Monday, February 20, 2012

Ideas to cut your trash waste by 80%


Each piece of trash was once a resource - a tree that was clear-cut into a junk-mail envelope, a barrel of oil turned to a plastic package, a mountain turned to an aluminum can. With lives lasting only a few days to a few months, each piece of trash is a sad waste of the resources needed to grow, process, and transport it. When you decrease your waste, you can cut the energy and resource use needed to turn the environment into trash, while also cutting the methane emitted by waste rotting in a landfill.

In my post about our Riot 4 Austerity results, I estimated that we created 80 -85% less trash than the average American household that generates 40 pounds per household per week. Since residential trash is 55 - 65% of the total waste stream, cutting the amount of trash you send to the landfill is a good way to cut your negative environmental impact - as well as save you money and help your friends.

So how does my household get down to 4-5 pounds per week, plus the occasional bulky item set out on the curb? I generally shy away from calling things "quick and easy," but decreasing your trash can be a fairly simple project.

Here are some of the ways we've cut our trash:

1. Yard clippings and trimmings

Yard "waste" is a large part of the trash generated during the summer and fall months - approximately 13.2% of the total solid waste, according to the EPA. But if we change our mentality, waste suddenly becomes lost fertility that we want to retain on site. Simply leave grass trimmings on the lawn, and run over your fallen leaves with the lawn mower, tuck them in your flower beds or garden, and voila - you've cut many unnecessary bags of waste.

2. Compost

Food scraps (fruit and vegetable trimmings, leftovers, coffee grounds, etc.) account for 12.7% of the solid waste stream, and represent a lost opportunity to create fertilizer for your (or your friends') garden. We cut down on this waste, and make organic fertilizer, with both our regular outside compost pile and a homemade vermicomposting (worm) bin, made of a Rubbermaid tub with holes drilled near the top, for ventilation.

When we have large amounts of garden waste that won't fit in our compost pile, or major amounts of rotting produce (like peaches, for example) that we won't be able to preserve, we contact a farmer we know who picks it up to feed to her chickens or pigs.

3. Recycle

Obviously, recycle all that you can. Newspapers and other paper (31%), glass (4.9%), plastic (12%), and metals (8.4%) can usually be recycled. A great general resource on recycling just about anything is Earth911.com.

4. Reuse & repurpose

Donate, give away, trade, barter, or re-sell books, clothes, furniture, toys and appliances you no longer need or have outgrown. One fun idea is to host get-togethers where you and your friends exchange kitchen items, clothes, jewelry, and other items.

You can have a garage sale, use sites like Craigslist and Freecycle to sell or get rid of gently-used stuff, or send items to Goodwill or other charitable organizations. If you have kids, the JBF Sale is a great way to both sell and buy clothes, toys, books and other stuff for children. You can also give books to libraries or send paperbacks to a soldier overseas via a site like Books for Soldiers.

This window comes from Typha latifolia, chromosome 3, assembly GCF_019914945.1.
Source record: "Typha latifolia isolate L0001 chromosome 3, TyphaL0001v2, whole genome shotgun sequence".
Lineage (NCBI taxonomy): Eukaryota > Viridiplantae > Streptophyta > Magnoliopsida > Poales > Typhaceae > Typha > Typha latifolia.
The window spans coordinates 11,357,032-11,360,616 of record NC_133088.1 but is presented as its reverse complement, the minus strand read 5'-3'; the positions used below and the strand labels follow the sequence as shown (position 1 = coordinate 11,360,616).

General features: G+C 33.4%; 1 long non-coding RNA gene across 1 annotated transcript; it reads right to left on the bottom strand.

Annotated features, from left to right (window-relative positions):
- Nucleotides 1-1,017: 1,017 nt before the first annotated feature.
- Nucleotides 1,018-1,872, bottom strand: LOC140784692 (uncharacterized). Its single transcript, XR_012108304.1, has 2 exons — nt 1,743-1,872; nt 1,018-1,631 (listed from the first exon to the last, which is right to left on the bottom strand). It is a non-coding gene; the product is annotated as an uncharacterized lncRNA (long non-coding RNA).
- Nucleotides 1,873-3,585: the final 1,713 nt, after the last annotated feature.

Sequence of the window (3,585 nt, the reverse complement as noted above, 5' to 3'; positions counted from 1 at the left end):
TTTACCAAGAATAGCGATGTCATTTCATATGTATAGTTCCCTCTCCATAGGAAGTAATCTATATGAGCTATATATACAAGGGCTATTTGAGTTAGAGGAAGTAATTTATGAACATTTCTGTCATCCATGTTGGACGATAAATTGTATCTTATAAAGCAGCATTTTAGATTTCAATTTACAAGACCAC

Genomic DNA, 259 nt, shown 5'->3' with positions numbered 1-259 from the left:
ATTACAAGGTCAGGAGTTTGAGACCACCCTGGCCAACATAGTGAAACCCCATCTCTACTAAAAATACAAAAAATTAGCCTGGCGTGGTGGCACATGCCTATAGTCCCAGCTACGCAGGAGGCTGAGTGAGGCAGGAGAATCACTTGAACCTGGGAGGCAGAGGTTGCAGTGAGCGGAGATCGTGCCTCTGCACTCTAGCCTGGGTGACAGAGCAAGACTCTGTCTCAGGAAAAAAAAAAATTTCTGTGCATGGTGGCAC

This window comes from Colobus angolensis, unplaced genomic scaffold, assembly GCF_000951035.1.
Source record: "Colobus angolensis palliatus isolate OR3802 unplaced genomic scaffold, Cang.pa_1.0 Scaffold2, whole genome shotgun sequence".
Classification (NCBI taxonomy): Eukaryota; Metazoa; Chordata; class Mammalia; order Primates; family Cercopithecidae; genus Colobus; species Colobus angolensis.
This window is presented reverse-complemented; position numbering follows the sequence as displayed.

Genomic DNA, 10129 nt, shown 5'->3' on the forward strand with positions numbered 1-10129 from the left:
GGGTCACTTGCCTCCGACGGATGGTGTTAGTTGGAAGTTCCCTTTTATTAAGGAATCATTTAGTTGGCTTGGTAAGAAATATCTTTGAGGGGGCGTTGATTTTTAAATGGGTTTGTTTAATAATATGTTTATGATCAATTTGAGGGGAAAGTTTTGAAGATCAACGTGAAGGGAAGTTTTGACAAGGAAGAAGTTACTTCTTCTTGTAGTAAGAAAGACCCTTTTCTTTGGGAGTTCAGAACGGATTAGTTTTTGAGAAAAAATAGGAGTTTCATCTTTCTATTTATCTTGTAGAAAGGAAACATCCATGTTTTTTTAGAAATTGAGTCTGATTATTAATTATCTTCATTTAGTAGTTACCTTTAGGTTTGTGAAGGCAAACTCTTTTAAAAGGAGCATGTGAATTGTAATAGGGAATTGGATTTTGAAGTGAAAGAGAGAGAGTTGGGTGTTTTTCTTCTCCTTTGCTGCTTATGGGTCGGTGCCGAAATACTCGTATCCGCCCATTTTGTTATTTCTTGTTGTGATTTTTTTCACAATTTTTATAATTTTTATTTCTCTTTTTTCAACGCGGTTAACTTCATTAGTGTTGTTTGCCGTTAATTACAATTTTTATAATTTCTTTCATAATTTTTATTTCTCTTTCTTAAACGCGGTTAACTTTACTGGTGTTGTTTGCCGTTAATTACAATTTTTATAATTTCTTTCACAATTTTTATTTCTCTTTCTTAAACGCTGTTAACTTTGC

A great opportunity for reuse is any major home upgrade - updating your kitchen, floors, bathrooms, and other home improvement projects. Take the time to figure out a way to re-use the materials (ideally, before you start your project) or donate them to a place like the Habitat for Humanity Re-store.

Some cities don't accept cardboard for recycling. What do you do with all those amazon.com and appliance boxes, not to mention the weekly cardboard from various cereal and other boxes? Simple - stick them in your garden and landscape paths under your mulch, and you'll hardly have to weed this summer. You can also add them to your compost pile to add "brown" material.

Another idea (if you have kids) is to turn cardboard food boxes into craft materials, which are useful for everything from homemade building blocks to sturdy painting surfaces.

One strategy for re-using glass bottles and jars is to can, dry, and freeze your own food, and homebrew beer and wine. This allows you to re-use the same bottles and jars virtually forever.

Here's a fun list of 50 Things you can Reuse. And if you are a gardener, there are plenty of ways you can reuse things that might otherwise go to the landfill.

5. Replace disposables with reusables

Disposable trash, used for half an hour or less, and then thrown "away," is a large part of the waste stream. I've noticed that when we go out to eat (and bring home leftovers), we can fill up a third of our trash can with the to-go boxes! Therefore, we don't eat out as much as we used to, and although we don't avoid styrofoam 100%, we've really cut down on patronizing restaurants that use styrofoam, which is generally not recyclable.

If you eat out often, but still want to cut your to-go waste, you can bring your own re-useable package (like glass tupperware) to take home your leftovers. If you are concerned about BPA and other toxins in your food, bringing your own glass container will also cut your exposure to plastic and styrofoam.